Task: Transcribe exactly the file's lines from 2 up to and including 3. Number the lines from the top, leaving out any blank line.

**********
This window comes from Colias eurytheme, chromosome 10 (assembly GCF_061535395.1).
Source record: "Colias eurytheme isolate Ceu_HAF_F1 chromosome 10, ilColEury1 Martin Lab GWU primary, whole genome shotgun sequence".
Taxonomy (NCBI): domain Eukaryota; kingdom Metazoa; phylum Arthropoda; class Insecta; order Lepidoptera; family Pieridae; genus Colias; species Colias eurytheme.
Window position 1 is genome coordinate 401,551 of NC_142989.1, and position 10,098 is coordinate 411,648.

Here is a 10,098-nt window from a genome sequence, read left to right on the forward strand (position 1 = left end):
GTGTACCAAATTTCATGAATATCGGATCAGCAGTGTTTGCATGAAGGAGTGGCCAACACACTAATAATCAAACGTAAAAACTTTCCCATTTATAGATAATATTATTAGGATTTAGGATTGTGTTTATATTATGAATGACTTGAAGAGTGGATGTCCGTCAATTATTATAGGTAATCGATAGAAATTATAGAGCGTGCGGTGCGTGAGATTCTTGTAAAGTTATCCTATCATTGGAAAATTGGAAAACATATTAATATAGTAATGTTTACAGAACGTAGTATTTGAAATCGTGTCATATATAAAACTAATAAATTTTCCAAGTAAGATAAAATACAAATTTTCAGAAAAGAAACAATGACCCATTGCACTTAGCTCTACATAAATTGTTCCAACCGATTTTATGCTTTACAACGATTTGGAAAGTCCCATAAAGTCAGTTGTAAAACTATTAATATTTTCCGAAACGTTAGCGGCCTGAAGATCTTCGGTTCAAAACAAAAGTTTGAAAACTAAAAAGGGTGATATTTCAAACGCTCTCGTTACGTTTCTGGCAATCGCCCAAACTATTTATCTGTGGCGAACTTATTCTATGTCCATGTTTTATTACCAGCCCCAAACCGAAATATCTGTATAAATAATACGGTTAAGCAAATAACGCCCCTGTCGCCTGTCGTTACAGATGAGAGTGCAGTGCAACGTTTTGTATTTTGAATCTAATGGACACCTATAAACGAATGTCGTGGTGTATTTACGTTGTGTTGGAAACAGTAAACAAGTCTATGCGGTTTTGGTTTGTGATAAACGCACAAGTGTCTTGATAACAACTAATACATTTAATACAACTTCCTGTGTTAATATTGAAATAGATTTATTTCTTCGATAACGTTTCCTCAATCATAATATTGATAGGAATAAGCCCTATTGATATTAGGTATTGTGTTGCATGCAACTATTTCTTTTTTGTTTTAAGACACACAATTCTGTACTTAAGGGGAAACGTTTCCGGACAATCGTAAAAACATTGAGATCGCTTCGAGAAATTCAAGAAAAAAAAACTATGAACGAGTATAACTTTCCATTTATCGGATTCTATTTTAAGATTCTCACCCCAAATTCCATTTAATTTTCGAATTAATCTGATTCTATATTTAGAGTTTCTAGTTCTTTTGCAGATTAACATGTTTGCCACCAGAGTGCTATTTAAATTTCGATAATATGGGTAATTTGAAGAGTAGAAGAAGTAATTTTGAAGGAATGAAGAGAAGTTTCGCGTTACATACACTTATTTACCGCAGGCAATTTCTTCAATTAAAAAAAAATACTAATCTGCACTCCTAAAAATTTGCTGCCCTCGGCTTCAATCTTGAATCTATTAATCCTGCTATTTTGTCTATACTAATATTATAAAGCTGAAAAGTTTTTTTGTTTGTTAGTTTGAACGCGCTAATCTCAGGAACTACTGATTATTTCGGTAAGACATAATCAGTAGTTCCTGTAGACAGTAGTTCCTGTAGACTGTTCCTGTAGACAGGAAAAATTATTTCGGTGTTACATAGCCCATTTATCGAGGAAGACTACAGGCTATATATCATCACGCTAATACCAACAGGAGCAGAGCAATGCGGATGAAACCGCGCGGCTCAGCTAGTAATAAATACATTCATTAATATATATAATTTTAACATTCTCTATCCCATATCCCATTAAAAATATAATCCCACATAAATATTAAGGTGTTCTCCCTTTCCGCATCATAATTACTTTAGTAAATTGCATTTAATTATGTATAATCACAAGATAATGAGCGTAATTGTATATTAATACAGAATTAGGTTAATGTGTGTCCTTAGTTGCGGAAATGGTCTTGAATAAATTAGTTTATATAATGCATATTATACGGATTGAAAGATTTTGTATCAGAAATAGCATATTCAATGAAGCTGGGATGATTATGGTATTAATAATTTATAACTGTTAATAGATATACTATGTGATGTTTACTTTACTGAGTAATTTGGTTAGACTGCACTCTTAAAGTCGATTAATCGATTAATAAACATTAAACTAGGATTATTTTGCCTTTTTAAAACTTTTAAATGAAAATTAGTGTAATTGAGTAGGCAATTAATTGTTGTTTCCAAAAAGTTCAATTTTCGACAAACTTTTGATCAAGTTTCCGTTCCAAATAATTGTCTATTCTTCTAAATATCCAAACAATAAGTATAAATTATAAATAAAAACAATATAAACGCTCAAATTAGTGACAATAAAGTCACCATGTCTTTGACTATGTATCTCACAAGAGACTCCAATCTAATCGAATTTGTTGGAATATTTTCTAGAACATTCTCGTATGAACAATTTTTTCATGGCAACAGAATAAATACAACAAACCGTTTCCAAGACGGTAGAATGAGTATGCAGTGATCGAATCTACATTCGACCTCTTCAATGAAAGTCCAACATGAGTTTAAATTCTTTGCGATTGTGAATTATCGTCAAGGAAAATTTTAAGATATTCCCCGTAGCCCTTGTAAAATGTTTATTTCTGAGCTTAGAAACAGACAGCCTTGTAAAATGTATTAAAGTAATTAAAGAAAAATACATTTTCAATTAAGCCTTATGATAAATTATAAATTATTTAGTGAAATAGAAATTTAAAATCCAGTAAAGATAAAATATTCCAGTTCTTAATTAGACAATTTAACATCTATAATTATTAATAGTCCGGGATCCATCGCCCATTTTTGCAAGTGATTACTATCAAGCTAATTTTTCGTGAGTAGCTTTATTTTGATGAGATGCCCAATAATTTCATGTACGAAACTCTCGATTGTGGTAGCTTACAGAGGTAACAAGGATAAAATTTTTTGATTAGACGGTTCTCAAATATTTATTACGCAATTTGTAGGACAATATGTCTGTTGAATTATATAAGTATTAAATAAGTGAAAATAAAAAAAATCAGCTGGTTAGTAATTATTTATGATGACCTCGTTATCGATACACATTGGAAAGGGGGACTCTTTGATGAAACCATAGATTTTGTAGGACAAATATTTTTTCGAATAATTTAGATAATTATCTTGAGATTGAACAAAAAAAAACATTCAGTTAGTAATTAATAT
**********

Source record: "Colias eurytheme isolate Ceu_HAF_F1 chromosome 10, ilColEury1 Martin Lab GWU primary, whole genome shotgun sequence".
Taxonomy (NCBI): domain Eukaryota; kingdom Metazoa; phylum Arthropoda; class Insecta; order Lepidoptera; family Pieridae; genus Colias; species Colias eurytheme.